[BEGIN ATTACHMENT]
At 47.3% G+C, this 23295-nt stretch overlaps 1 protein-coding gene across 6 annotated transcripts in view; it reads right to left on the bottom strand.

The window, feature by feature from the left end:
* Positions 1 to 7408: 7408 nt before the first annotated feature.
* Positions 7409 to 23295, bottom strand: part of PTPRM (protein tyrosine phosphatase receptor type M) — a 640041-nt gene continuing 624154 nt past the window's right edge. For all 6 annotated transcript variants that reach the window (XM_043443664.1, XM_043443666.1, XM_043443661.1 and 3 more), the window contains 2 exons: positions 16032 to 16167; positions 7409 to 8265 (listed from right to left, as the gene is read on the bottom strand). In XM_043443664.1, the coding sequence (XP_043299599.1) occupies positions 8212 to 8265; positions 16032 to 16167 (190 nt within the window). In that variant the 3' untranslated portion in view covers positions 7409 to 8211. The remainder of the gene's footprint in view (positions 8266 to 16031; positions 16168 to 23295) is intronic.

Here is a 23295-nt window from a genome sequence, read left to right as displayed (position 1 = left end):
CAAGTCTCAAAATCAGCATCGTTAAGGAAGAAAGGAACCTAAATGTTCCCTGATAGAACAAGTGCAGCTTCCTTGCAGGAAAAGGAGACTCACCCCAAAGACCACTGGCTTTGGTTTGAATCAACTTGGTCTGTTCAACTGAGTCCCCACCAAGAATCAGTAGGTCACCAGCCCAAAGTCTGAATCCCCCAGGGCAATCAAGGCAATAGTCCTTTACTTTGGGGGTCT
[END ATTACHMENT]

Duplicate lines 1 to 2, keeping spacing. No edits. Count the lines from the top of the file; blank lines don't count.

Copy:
At 47.3% G+C, this 23295-nt stretch overlaps 1 protein-coding gene across 6 annotated transcripts in view; it reads right to left on the bottom strand.

The window, feature by feature from the left end: